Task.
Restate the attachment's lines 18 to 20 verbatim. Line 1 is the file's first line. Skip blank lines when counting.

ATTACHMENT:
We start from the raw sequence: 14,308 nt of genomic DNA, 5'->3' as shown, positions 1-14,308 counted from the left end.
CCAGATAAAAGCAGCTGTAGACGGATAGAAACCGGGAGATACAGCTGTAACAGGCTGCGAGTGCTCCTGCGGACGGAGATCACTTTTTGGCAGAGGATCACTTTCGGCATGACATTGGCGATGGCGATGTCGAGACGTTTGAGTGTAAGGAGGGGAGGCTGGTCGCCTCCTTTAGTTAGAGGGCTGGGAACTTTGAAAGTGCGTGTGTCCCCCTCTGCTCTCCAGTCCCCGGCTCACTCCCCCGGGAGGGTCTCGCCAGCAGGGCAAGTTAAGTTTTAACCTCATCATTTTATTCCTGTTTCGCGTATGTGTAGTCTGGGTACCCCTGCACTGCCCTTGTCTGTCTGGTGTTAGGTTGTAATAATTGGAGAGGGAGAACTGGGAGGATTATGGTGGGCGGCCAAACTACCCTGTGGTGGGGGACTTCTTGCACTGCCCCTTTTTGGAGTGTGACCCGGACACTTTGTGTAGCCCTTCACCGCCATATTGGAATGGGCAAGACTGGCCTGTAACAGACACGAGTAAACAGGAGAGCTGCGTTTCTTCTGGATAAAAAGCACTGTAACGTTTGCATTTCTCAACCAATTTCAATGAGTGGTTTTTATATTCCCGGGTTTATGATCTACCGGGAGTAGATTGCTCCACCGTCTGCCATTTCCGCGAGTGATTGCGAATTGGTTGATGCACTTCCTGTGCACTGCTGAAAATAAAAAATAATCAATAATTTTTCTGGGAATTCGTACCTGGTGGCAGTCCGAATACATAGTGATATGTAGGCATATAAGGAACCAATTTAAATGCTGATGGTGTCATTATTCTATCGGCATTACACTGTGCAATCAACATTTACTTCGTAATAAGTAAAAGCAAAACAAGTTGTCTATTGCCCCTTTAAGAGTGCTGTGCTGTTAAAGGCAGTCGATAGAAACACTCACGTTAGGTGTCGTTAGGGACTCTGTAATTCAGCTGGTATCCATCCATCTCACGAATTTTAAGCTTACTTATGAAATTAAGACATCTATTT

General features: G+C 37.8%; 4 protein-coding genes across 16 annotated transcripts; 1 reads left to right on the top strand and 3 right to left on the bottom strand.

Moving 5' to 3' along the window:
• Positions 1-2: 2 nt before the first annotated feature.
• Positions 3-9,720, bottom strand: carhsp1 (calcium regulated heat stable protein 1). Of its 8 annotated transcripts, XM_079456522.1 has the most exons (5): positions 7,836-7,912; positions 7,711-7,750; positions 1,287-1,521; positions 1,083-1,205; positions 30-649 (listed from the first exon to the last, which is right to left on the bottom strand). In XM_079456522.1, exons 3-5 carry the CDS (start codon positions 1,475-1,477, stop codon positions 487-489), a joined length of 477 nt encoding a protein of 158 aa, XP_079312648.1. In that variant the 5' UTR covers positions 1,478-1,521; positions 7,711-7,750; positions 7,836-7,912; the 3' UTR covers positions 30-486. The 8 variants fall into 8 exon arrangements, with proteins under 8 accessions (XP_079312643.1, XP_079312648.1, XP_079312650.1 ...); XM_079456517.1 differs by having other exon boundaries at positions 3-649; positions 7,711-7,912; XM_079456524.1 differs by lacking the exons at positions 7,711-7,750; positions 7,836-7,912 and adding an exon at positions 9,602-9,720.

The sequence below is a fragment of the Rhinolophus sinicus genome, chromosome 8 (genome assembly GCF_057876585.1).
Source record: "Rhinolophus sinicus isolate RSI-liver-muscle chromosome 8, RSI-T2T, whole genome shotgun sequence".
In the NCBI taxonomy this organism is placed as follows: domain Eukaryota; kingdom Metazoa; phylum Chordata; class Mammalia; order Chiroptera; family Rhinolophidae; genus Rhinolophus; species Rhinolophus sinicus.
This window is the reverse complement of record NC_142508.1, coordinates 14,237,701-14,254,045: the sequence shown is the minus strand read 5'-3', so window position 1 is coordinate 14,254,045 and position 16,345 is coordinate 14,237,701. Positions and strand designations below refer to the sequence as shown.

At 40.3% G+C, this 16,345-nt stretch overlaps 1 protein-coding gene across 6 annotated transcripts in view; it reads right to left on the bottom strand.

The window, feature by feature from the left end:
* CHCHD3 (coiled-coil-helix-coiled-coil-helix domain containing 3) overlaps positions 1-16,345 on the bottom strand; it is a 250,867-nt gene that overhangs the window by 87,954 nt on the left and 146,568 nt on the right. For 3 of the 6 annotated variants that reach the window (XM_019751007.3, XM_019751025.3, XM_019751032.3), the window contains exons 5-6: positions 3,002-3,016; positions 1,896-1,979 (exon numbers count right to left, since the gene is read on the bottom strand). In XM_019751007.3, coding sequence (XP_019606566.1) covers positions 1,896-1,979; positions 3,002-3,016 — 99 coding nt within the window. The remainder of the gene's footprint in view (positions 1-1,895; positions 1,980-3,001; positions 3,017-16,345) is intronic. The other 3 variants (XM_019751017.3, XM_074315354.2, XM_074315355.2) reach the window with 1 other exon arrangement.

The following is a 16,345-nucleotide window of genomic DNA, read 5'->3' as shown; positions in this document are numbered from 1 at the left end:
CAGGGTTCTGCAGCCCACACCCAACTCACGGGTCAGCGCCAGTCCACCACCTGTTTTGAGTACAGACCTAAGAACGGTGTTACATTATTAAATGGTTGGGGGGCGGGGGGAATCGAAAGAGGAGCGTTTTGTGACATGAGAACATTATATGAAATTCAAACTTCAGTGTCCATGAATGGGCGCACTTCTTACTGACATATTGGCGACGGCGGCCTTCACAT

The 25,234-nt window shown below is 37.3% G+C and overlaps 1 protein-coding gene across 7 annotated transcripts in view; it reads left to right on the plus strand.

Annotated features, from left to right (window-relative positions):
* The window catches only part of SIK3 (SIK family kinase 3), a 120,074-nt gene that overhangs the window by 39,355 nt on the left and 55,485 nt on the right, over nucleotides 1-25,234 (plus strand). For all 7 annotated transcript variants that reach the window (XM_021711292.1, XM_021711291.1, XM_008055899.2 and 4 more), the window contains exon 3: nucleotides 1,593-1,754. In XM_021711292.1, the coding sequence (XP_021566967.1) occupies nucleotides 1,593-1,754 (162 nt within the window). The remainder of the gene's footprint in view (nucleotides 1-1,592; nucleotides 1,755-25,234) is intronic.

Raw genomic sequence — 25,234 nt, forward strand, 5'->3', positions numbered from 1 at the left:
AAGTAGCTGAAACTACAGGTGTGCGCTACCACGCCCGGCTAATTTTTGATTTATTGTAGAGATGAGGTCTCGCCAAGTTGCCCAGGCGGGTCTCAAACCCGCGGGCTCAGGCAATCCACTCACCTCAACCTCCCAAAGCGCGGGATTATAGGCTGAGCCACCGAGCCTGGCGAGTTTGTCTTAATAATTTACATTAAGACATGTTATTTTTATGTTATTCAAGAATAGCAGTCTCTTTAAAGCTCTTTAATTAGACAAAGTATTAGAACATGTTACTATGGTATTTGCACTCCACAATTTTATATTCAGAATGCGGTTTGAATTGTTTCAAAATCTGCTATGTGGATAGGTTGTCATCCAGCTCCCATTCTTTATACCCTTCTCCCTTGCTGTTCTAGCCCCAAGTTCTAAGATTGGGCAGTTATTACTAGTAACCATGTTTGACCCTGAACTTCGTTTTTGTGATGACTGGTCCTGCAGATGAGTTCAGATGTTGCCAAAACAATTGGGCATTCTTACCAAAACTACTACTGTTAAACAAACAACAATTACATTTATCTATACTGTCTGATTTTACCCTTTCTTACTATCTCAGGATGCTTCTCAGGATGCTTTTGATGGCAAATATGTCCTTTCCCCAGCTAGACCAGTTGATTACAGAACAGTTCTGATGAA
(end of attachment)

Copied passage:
* The window catches only part of SIK3 (SIK family kinase 3), a 120,074-nt gene that overhangs the window by 39,355 nt on the left and 55,485 nt on the right, over nucleotides 1-25,234 (plus strand). For all 7 annotated transcript variants that reach the window (XM_021711292.1, XM_021711291.1, XM_008055899.2 and 4 more), the window contains exon 3: nucleotides 1,593-1,754. In XM_021711292.1, the coding sequence (XP_021566967.1) occupies nucleotides 1,593-1,754 (162 nt within the window). The remainder of the gene's footprint in view (nucleotides 1-1,592; nucleotides 1,755-25,234) is intronic.

Raw genomic sequence — 25,234 nt, forward strand, 5'->3', positions numbered from 1 at the left:
AAGTAGCTGAAACTACAGGTGTGCGCTACCACGCCCGGCTAATTTTTGATTTATTGTAGAGATGAGGTCTCGCCAAGTTGCCCAGGCGGGTCTCAAACCCGCGGGCTCAGGCAATCCACTCACCTCAACCTCCCAAAGCGCGGGATTATAGGCTGAGCCACCGAGCCTGGCGAGTTTGTCTTAATAATTTACATTAAGACATGTTATTTTTATGTTATTCAAGAATAGCAGTCTCTTTAAAGCTCTTTAATTAGACAAAGTATTAGAACATGTTACTATGGTATTTGCACTCCACAATTTTATATTCAGAATGCGGTTTGAATTGTTTCAAAATCTGCTATGTGGATAGGTTGTCATCCAGCTCCCATTCTTTATACCCTTCTCCCTTGCTGTTCTAGCCCCAAGTTCTAAGATTGGGCAGTTATTACTAGTAACCATGTTTGACCCTGAACTTCGTTTTTGTGATGACTGGTCCTGCAGATGAGTTCAGATGTTGCCAAAACAATTGGGCATTCTTACCAAAACTACTACTGTTAAACAAACAACAATTACATTTATCTATACTGTCTGATTTTACCCTTTCTTACTATCTCAGGATGCTTCTCAGGATGCTTTTGATGGCAAATATGTCCTTTCCCCAGCTAGACCAGTTGATTACAGAACAGTTCTGATGAA